Source code for tw2.core.js

Python-JS interface to dynamically create JS function calls from your widgets.

This moudle doesn't aim to serve as a Python-JS "translator". You should code
your client-side code in JavaScript and make it available in static files which
you include as JSLinks or inline using JSSources. This module is only intended
as a "bridge" or interface between Python and JavaScript so JS function
**calls** can be generated programatically.
import re
import sys
import six

import logging
from six.moves import map
import json.encoder

__all__ = ["js_callback", "js_function", "js_symbol", "encoder"]

log = logging.getLogger(__name__)

class TWEncoder(json.encoder.JSONEncoder):
    """A JSON encoder that can encode Widgets, js_calls, js_symbols and


        >>> encode = TWEncoder().encode
        >>> print encode({
        ...     'onLoad': js_function("do_something")(js_symbol("this"))
        ... })
        {"onLoad": do_something(this)}

        >>> from tw2.core.api import Widget
        >>> w = Widget("foo")
        >>> args = {
        ...    'onLoad': js_callback(
        ...         js_function('jQuery')(w).click(js_symbol('onClick'))
        ...     )
        ... }
        >>> print encode(args)
        {"onLoad": function(){jQuery(\\"foo\\").click(onClick)}}
        >>> print encode({'args':args})
        {"args": {"onLoad": function(){jQuery(\\"foo\\").click(onClick)}}}

    def __init__(self, *args, **kw):
        # This makes encoded objects be prettily formatted.  It is very nice
        # for debugging and should be made configurable at some point.
        # TODO -- make json encoding pretty-printing configurable
        #kw['indent'] = '  '

        self.unescape_pattern = re.compile('"TW2Encoder_unescape_([0-9]*)"')
        self.pass_through = (_js_call, js_callback, js_symbol, js_function)
        super(TWEncoder, self).__init__(*args, **kw)

        # This is required to get encoding of _js_call to work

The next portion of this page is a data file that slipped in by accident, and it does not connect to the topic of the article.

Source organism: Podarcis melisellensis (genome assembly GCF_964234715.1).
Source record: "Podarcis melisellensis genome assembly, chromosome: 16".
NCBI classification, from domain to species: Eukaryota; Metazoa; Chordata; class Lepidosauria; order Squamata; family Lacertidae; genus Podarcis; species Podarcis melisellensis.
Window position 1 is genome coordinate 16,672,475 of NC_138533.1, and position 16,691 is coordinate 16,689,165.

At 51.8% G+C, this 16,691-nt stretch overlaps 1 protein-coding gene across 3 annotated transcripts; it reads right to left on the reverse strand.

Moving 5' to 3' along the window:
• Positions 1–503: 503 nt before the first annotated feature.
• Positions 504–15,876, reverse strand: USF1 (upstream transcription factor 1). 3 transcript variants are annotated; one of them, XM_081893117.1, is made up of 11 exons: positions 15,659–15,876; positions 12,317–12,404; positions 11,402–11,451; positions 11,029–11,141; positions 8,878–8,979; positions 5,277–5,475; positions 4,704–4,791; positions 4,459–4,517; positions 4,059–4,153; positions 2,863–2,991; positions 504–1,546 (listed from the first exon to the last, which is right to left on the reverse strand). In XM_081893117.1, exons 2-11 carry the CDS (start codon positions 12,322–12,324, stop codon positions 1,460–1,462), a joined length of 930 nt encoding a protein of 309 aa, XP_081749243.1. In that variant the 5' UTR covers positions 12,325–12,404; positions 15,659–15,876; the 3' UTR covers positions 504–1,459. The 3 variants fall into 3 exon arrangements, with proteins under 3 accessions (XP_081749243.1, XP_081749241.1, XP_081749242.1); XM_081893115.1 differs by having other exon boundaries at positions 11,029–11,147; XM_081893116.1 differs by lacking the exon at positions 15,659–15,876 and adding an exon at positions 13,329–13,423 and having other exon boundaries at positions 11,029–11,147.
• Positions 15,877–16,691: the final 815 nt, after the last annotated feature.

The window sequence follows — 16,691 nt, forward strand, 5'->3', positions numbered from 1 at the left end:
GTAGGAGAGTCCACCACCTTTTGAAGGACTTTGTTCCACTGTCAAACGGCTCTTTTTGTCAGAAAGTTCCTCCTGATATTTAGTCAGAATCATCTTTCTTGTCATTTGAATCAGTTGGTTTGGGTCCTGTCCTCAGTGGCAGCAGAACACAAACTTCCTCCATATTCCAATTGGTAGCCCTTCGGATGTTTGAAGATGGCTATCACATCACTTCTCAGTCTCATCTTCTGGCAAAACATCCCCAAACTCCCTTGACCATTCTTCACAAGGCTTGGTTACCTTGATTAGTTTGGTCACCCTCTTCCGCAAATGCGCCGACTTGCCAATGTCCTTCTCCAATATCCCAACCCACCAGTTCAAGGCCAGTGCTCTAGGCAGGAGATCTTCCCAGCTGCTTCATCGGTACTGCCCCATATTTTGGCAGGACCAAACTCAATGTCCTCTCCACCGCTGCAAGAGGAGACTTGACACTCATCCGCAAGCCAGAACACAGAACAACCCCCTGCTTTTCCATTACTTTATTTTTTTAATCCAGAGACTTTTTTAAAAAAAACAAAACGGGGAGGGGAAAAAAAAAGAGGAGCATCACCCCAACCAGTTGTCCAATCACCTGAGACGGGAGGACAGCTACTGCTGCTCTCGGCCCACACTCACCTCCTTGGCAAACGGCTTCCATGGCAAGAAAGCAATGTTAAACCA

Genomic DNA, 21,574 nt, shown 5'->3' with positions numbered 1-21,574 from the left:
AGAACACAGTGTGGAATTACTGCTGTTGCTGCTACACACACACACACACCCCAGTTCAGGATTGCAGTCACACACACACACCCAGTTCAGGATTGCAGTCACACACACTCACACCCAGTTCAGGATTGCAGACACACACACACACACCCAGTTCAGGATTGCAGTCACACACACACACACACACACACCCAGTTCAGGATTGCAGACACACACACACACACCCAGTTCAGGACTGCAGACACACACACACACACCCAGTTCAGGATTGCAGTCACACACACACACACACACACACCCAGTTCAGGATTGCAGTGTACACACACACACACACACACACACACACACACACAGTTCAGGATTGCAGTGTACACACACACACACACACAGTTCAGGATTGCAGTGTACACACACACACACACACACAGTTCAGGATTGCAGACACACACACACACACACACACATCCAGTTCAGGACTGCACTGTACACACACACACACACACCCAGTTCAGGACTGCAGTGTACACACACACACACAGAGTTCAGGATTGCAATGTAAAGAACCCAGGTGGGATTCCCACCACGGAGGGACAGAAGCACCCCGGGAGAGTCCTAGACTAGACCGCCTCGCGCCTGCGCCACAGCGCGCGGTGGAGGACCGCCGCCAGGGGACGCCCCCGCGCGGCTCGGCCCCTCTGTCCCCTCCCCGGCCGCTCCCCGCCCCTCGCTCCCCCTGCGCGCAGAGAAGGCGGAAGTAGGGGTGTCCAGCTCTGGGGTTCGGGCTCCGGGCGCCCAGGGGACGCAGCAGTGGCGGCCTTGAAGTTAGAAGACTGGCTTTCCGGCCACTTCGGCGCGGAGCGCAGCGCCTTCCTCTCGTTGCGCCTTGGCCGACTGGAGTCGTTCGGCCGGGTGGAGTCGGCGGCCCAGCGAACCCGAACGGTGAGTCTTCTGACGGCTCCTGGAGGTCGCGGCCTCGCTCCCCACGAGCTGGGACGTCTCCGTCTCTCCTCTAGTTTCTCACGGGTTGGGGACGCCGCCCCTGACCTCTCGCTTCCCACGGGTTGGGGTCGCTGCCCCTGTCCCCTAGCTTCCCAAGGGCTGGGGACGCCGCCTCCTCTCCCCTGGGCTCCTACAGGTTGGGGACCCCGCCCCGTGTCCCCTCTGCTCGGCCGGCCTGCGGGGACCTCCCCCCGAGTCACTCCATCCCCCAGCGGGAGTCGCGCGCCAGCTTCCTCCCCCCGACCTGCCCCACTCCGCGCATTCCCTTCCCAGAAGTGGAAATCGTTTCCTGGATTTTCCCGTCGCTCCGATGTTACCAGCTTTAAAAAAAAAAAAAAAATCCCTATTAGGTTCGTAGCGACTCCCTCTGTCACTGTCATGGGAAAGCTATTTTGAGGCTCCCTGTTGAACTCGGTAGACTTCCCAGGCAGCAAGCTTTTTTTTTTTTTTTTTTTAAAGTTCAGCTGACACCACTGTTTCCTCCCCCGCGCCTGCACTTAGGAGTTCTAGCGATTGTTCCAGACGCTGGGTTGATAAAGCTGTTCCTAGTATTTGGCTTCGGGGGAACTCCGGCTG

self.namedtuple_as_object = False

    def default(self, obj):
        if isinstance(obj, self.pass_through):
            result = self.mark_for_escape(obj)
            return result

        if hasattr(obj, '__json__'):
            return obj.__json__()

        if hasattr(obj, 'id'):
            return str(

        return super(TWEncoder, self).default(obj)

    def encode(self, obj):
        self.unescape_symbols = {}
        encoded = super(TWEncoder, self).encode(obj)
        unescaped = self.unescape_marked(encoded)
        self.unescape_symbols = {}
        return unescaped

        encoded = super(TWEncoder, self).encode(obj)
        return self.unescape_marked(encoded)

    def mark_for_escape(self, obj):
        self.unescape_symbols[id(obj)] = obj
        return 'TW2Encoder_unescape_' + str(id(obj))

    def unescape_marked(self, encoded):
        def unescape(match):
            obj_id = int(
            obj = self.unescape_symbols[obj_id]
            return str(obj)

        return self.unescape_pattern.sub(unescape, encoded)

encoder = None  # This gets reset at the bottom of the file.

[docs]class js_symbol(object): """ An unquoted js symbol like ``document`` or ``window`` """ def __init__(self, name=None, src=None): if name == None and src == None: raise ValueError("js_symbol must be given name or src") if name and src: raise ValueError("js_symbol must not be given name and src") if src != None: self._name = src else: self._name = name def __str__(self): return str(self._name)